• I don't want to sit here and pretend that Thybulle was at fault for LaVine going absolutely ballistic from deep, however. In fact, I had a bigger problem with how the Sixers defended LaVine after he got in a groove.
When LaVine hit a heat check three in transition late in the third quarter, forcing Philly to take a timeout, that was the moment when they decided to force the ball out of his hands. Often sending two at LaVine on the ball, Philadelphia executed the doubling/trapping part fine, and then they forgot that they needed to play defense on the rest of the non-LaVine guys once they got it out of his hands.
• I was fully prepared for Montrezl Harrell to follow up a great performance on Wednesday with a stinker in the follow-up against Chicago. Andre Drummond, as most of you know, is a big-bodied center who is liable to pull down 20 rebounds on the right evening, and Harrell is giving up plenty of size against him.
On offense, Harrell did a great job to use his speed in this game, beating Chicago's bigs down the floor and slithering past them in the halfcourt. His pick-and-roll synergy with Harden yielded some easy buckets, but Harrell also managed to turn nothing into something on a few occasions. There was a baseline jumper in the first half, a follow of his own miss moments later, and my personal favorite — Harrell digging out a bad, low pass from Shake Milton, going up strong for two points after the improbable save of the possession.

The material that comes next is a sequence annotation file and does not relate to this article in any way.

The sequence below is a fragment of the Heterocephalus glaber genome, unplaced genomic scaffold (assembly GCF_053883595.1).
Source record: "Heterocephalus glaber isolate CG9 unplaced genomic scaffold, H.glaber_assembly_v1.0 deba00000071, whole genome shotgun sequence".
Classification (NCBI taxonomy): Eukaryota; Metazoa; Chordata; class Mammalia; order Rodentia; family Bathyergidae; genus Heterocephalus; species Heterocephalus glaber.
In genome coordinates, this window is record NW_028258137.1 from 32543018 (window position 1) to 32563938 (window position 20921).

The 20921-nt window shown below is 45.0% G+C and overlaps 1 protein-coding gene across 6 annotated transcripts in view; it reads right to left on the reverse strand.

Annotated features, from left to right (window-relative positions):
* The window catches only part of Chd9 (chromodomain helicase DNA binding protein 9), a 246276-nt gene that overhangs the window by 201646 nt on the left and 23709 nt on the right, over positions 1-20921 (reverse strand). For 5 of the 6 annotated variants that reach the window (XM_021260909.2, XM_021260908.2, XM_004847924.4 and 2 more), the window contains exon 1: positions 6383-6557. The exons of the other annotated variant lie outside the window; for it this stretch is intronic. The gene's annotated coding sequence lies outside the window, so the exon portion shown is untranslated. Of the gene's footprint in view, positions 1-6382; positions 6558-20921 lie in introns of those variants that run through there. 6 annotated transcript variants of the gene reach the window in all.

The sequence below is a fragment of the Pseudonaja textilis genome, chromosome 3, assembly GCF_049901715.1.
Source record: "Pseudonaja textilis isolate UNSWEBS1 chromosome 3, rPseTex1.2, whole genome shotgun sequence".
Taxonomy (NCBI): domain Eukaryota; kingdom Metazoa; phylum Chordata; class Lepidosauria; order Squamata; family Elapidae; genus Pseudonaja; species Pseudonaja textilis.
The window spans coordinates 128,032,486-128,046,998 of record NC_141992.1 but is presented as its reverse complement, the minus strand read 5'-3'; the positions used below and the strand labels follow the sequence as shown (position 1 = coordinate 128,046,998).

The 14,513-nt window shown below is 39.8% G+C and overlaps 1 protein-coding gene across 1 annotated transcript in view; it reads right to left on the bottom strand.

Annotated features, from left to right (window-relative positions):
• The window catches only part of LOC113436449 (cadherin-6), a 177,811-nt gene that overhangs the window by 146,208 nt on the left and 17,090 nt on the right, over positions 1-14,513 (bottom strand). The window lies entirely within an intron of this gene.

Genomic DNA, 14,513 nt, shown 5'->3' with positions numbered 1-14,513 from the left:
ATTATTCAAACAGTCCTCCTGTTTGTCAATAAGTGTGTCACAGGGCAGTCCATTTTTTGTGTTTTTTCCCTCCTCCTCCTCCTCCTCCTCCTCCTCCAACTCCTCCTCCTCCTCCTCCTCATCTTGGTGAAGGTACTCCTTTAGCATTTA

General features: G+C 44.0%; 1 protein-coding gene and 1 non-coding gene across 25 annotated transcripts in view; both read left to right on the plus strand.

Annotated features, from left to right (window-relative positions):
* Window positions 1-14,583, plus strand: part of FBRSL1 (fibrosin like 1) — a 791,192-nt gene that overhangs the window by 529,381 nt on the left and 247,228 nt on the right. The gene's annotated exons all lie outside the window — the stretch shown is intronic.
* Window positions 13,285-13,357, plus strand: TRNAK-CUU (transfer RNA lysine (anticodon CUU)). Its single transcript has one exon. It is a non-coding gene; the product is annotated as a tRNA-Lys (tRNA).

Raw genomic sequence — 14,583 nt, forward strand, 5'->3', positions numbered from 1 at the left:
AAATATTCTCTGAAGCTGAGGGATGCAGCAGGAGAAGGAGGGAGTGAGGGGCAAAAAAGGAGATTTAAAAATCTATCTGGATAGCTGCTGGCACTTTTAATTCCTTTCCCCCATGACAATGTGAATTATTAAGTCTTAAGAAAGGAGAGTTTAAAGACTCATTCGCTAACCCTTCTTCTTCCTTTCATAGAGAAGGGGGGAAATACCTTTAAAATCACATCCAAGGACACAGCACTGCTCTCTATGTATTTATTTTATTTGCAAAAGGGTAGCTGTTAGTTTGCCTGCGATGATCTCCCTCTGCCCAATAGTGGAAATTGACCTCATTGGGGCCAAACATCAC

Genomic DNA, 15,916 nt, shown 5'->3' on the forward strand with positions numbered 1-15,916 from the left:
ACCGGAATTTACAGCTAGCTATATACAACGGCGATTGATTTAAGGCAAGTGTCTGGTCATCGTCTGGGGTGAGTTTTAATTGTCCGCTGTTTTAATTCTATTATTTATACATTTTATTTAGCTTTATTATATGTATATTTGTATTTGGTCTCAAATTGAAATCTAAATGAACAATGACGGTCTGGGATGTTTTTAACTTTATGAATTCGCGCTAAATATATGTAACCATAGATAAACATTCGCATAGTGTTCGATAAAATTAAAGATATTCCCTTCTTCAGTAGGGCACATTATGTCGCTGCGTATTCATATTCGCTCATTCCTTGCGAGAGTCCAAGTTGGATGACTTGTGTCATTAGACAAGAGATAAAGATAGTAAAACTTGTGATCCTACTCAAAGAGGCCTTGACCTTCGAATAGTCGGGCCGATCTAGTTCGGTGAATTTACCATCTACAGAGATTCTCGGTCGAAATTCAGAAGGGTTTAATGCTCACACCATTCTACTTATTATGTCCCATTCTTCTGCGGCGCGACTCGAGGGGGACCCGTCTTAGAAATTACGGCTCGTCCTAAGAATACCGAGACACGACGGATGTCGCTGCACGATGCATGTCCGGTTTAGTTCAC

But I thought Harrell was who we thought he is on the other end. Too many late closeouts on Nic Vucevic, too many plays with wandering eyes off-ball, too many missed rebounding opportunities, and so on. Horrible, horrible, horrible defensive game for him.
• The Bulls' black jerseys are awesome and they should wear them all of the time.
• Tyrese Maxey getting subbed out just a few minutes into the third quarter was an interesting/weird/eyebrow-raising choice by Doc Rivers, seeing as he was one of the few guys playing well all game. Something to check in on postgame, certainly.
• The fan dance battle to Lil Uzi Vert that happens during a timeout in every fourth quarter now is great. Five stars, no notes.